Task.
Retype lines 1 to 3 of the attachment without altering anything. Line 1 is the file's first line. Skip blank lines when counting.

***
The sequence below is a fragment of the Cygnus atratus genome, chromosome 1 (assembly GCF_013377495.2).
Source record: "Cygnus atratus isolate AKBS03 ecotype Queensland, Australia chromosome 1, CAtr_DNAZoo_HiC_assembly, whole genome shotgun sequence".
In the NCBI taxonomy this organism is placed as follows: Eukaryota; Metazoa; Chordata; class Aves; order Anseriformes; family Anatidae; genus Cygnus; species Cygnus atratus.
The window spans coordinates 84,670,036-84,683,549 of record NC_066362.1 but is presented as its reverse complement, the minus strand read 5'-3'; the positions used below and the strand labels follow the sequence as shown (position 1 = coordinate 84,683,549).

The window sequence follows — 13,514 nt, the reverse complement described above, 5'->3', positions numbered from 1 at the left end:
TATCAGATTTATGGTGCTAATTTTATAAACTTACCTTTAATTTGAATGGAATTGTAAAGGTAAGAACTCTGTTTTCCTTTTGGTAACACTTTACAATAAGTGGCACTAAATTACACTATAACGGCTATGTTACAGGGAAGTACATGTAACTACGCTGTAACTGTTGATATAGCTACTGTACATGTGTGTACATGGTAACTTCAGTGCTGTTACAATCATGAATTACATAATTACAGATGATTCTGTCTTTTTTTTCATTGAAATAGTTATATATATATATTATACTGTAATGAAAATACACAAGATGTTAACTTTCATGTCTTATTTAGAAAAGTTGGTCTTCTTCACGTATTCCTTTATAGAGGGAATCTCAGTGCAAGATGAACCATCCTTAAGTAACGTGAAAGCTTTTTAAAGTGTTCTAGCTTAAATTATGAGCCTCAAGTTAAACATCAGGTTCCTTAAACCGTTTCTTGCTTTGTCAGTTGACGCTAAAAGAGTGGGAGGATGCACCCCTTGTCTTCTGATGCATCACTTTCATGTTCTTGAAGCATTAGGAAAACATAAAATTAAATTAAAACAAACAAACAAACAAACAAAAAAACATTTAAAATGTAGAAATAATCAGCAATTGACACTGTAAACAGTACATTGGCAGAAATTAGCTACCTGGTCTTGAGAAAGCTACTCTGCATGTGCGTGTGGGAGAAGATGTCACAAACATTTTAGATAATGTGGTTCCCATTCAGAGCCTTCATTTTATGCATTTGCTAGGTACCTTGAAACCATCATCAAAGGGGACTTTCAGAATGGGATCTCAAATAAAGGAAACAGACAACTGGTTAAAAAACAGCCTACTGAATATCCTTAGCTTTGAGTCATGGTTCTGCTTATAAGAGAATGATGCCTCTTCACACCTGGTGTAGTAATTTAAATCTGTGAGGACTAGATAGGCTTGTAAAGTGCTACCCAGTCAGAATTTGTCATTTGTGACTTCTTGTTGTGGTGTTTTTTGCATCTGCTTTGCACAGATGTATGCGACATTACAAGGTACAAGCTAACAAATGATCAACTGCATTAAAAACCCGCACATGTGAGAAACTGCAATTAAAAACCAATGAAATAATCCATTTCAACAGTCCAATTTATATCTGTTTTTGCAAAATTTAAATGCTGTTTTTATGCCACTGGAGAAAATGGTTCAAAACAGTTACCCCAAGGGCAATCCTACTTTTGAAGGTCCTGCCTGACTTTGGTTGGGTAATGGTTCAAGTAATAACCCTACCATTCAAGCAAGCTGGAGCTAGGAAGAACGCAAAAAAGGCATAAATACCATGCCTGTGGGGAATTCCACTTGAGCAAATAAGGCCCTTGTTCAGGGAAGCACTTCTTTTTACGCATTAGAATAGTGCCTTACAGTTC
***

The sequence below is a fragment of the Cygnus atratus genome, chromosome 1 (assembly GCF_013377495.2).
Source record: "Cygnus atratus isolate AKBS03 ecotype Queensland, Australia chromosome 1, CAtr_DNAZoo_HiC_assembly, whole genome shotgun sequence".
In the NCBI taxonomy this organism is placed as follows: Eukaryota; Metazoa; Chordata; class Aves; order Anseriformes; family Anatidae; genus Cygnus; species Cygnus atratus.